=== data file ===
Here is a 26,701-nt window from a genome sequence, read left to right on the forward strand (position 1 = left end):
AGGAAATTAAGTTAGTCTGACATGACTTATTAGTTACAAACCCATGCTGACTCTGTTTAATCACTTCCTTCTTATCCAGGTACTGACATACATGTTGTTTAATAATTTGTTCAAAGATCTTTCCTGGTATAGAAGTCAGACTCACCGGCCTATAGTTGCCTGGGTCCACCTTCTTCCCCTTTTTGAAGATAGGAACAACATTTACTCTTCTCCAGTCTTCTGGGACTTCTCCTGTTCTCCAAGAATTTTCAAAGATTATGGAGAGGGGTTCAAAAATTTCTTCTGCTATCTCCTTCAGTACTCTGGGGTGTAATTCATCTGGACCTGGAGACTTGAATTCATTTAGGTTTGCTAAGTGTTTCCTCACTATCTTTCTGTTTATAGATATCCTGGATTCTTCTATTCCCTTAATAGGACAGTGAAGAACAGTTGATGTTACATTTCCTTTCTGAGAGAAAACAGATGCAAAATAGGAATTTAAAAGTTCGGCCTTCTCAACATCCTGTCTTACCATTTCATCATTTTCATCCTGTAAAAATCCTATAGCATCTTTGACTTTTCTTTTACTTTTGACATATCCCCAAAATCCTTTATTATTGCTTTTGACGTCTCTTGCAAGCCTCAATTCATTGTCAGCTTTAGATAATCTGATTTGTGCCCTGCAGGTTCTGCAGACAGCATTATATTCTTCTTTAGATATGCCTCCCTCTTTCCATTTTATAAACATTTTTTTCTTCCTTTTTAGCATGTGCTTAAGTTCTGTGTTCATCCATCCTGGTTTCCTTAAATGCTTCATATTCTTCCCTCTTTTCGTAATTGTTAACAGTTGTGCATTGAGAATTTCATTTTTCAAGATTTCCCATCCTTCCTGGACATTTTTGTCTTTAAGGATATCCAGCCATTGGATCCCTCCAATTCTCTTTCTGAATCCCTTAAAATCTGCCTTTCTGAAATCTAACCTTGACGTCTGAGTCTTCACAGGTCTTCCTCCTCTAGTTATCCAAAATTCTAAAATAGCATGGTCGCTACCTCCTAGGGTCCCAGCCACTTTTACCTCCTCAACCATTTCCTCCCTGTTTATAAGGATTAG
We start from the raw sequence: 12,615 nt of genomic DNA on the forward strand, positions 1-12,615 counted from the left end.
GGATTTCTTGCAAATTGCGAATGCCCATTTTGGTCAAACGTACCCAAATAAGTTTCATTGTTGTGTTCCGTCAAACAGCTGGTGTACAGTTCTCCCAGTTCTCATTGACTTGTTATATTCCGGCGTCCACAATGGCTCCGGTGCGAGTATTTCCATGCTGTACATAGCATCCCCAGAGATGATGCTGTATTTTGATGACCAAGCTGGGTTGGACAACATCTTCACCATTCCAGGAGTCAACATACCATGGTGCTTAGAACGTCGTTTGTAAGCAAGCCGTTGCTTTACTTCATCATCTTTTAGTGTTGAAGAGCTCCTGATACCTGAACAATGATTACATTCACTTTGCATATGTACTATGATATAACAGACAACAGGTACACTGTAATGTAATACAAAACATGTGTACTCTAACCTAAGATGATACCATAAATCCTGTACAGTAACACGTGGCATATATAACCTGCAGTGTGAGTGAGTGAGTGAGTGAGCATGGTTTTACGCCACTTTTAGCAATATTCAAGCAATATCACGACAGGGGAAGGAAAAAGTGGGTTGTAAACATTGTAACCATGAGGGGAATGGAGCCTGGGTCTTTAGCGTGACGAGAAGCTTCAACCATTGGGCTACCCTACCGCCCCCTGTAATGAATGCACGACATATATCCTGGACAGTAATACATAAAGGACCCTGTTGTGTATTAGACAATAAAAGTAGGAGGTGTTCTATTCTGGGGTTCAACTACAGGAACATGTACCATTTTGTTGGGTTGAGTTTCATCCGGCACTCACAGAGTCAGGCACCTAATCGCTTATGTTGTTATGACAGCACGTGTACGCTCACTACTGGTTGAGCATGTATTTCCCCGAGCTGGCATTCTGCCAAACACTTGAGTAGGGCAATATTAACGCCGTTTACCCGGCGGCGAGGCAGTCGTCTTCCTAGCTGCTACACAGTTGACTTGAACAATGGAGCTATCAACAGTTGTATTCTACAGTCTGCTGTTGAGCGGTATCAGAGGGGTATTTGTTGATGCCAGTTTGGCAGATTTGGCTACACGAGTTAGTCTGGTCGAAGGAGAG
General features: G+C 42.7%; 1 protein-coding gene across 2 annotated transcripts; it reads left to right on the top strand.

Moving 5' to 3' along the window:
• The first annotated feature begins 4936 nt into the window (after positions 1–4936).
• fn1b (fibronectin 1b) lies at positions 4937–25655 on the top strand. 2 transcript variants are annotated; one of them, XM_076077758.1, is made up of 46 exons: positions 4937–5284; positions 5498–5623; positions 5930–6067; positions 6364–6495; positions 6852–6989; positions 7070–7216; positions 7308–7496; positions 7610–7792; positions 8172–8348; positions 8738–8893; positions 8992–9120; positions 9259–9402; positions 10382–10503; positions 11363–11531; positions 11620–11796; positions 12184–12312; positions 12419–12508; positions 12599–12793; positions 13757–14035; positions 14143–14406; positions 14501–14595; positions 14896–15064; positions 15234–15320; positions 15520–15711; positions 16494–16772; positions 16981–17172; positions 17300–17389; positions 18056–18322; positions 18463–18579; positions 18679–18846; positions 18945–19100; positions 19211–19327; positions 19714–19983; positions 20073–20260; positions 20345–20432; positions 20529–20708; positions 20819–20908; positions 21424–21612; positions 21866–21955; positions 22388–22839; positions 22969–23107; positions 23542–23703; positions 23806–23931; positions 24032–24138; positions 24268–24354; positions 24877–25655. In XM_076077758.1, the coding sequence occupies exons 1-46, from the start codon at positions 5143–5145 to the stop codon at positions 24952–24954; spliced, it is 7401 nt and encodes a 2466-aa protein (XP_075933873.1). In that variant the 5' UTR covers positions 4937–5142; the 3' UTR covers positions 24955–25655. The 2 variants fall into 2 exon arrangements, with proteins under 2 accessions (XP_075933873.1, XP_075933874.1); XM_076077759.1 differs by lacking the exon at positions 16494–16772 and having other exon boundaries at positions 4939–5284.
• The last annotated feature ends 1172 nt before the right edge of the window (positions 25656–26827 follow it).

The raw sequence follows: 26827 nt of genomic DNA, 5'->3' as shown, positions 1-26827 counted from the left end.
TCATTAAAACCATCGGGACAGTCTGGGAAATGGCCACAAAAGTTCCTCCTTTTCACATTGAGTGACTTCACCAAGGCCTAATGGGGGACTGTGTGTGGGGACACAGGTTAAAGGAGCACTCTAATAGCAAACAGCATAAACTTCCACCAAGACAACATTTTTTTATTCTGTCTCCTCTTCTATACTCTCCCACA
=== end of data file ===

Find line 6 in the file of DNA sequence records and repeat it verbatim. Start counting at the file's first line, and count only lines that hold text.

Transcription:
Moving 5' to 3' along the window: